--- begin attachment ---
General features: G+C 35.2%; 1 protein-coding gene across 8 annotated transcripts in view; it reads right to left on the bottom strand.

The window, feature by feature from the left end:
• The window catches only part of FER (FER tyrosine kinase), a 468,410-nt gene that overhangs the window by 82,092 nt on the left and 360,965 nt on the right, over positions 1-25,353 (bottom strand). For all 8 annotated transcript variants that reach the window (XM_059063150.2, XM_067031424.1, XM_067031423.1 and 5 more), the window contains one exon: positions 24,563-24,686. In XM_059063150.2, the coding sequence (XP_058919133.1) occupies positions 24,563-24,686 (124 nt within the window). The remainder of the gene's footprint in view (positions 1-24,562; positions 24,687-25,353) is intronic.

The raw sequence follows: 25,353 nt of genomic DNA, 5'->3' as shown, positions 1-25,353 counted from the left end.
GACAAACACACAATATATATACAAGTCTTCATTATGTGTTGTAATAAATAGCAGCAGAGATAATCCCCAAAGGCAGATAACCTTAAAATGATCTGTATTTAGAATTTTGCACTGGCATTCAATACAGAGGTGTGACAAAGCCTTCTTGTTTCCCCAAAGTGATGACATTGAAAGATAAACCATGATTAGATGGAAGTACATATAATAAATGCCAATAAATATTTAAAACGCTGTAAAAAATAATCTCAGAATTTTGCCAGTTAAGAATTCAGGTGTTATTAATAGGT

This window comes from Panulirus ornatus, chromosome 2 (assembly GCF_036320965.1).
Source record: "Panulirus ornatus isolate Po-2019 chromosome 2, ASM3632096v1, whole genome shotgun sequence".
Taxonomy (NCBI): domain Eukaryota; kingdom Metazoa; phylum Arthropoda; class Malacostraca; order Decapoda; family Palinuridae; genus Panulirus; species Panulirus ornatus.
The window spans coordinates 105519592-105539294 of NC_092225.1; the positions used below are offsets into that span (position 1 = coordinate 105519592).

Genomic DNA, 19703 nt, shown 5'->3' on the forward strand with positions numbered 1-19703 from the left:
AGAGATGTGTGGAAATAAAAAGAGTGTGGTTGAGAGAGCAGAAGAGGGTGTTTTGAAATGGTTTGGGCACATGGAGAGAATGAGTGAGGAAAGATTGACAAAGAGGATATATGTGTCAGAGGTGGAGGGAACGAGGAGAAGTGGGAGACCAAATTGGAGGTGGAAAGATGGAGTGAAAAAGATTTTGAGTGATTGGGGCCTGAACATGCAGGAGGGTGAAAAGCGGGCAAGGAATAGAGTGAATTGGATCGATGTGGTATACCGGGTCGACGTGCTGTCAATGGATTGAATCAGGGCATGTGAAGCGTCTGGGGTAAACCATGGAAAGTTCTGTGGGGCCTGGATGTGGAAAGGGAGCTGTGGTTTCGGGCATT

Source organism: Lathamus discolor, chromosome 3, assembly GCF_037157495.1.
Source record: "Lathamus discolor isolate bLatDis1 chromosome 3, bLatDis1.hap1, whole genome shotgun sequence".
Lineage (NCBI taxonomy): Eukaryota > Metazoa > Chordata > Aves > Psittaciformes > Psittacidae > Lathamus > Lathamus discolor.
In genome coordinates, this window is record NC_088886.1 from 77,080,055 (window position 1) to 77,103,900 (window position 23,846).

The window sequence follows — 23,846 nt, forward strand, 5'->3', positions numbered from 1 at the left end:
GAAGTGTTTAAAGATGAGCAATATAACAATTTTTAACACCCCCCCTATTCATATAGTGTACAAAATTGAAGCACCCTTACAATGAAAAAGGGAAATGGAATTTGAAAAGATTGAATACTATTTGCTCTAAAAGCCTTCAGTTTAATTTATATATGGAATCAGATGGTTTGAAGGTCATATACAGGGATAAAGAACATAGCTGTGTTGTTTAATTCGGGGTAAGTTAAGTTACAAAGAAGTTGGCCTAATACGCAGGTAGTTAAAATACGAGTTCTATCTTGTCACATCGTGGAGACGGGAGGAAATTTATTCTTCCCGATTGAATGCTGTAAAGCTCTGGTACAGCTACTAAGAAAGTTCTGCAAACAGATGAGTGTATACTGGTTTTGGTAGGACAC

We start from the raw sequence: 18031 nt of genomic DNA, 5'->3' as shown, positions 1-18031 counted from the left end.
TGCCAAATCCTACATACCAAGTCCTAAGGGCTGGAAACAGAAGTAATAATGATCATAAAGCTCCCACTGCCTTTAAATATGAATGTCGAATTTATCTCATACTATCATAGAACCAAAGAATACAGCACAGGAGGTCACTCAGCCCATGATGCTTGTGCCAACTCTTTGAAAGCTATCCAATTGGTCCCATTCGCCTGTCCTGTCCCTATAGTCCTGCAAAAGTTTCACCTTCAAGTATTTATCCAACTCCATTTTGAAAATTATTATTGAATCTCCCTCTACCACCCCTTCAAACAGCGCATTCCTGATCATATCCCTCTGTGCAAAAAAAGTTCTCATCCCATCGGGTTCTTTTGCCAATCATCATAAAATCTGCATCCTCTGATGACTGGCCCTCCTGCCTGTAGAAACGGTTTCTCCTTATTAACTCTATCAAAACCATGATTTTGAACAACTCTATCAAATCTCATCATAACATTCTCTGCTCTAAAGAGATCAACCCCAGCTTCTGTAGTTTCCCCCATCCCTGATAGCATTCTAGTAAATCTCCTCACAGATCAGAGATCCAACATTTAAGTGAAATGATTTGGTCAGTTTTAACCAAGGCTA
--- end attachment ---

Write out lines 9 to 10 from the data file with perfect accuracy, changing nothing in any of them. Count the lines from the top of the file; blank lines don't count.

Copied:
The window spans coordinates 105519592-105539294 of NC_092225.1; the positions used below are offsets into that span (position 1 = coordinate 105519592).

Genomic DNA, 19703 nt, shown 5'->3' on the forward strand with positions numbered 1-19703 from the left: